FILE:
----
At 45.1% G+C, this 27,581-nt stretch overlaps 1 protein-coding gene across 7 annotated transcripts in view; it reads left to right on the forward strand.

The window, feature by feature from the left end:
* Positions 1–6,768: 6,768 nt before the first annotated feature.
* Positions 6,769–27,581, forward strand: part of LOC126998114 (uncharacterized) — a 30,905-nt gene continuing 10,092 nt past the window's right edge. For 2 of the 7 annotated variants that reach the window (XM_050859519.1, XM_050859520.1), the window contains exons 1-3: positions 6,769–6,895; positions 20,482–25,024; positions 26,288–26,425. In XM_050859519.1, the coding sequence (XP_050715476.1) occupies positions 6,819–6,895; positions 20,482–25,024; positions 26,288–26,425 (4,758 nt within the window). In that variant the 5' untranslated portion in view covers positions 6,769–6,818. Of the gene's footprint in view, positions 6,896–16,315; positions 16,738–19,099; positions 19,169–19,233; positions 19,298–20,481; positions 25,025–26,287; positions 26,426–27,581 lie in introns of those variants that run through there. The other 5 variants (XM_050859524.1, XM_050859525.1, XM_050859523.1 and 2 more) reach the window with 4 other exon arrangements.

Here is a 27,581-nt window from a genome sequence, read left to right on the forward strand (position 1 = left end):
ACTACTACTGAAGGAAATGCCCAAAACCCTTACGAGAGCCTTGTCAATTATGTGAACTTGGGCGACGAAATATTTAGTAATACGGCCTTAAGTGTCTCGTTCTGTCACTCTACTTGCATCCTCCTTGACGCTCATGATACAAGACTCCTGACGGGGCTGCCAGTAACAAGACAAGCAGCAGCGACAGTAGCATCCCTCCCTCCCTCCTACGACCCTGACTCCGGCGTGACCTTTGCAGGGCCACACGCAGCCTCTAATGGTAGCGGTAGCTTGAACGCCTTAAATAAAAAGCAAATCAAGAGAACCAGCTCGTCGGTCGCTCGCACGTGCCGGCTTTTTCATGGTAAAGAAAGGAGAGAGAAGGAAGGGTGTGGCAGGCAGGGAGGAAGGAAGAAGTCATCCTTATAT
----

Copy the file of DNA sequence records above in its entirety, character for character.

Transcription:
At 45.1% G+C, this 27,581-nt stretch overlaps 1 protein-coding gene across 7 annotated transcripts in view; it reads left to right on the forward strand.

The window, feature by feature from the left end:
* Positions 1–6,768: 6,768 nt before the first annotated feature.
* Positions 6,769–27,581, forward strand: part of LOC126998114 (uncharacterized) — a 30,905-nt gene continuing 10,092 nt past the window's right edge. For 2 of the 7 annotated variants that reach the window (XM_050859519.1, XM_050859520.1), the window contains exons 1-3: positions 6,769–6,895; positions 20,482–25,024; positions 26,288–26,425. In XM_050859519.1, the coding sequence (XP_050715476.1) occupies positions 6,819–6,895; positions 20,482–25,024; positions 26,288–26,425 (4,758 nt within the window). In that variant the 5' untranslated portion in view covers positions 6,769–6,818. Of the gene's footprint in view, positions 6,896–16,315; positions 16,738–19,099; positions 19,169–19,233; positions 19,298–20,481; positions 25,025–26,287; positions 26,426–27,581 lie in introns of those variants that run through there. The other 5 variants (XM_050859524.1, XM_050859525.1, XM_050859523.1 and 2 more) reach the window with 4 other exon arrangements.

Here is a 27,581-nt window from a genome sequence, read left to right on the forward strand (position 1 = left end):
ACTACTACTGAAGGAAATGCCCAAAACCCTTACGAGAGCCTTGTCAATTATGTGAACTTGGGCGACGAAATATTTAGTAATACGGCCTTAAGTGTCTCGTTCTGTCACTCTACTTGCATCCTCCTTGACGCTCATGATACAAGACTCCTGACGGGGCTGCCAGTAACAAGACAAGCAGCAGCGACAGTAGCATCCCTCCCTCCCTCCTACGACCCTGACTCCGGCGTGACCTTTGCAGGGCCACACGCAGCCTCTAATGGTAGCGGTAGCTTGAACGCCTTAAATAAAAAGCAAATCAAGAGAACCAGCTCGTCGGTCGCTCGCACGTGCCGGCTTTTTCATGGTAAAGAAAGGAGAGAGAAGGAAGGGTGTGGCAGGCAGGGAGGAAGGAAGAAGTCATCCTTATAT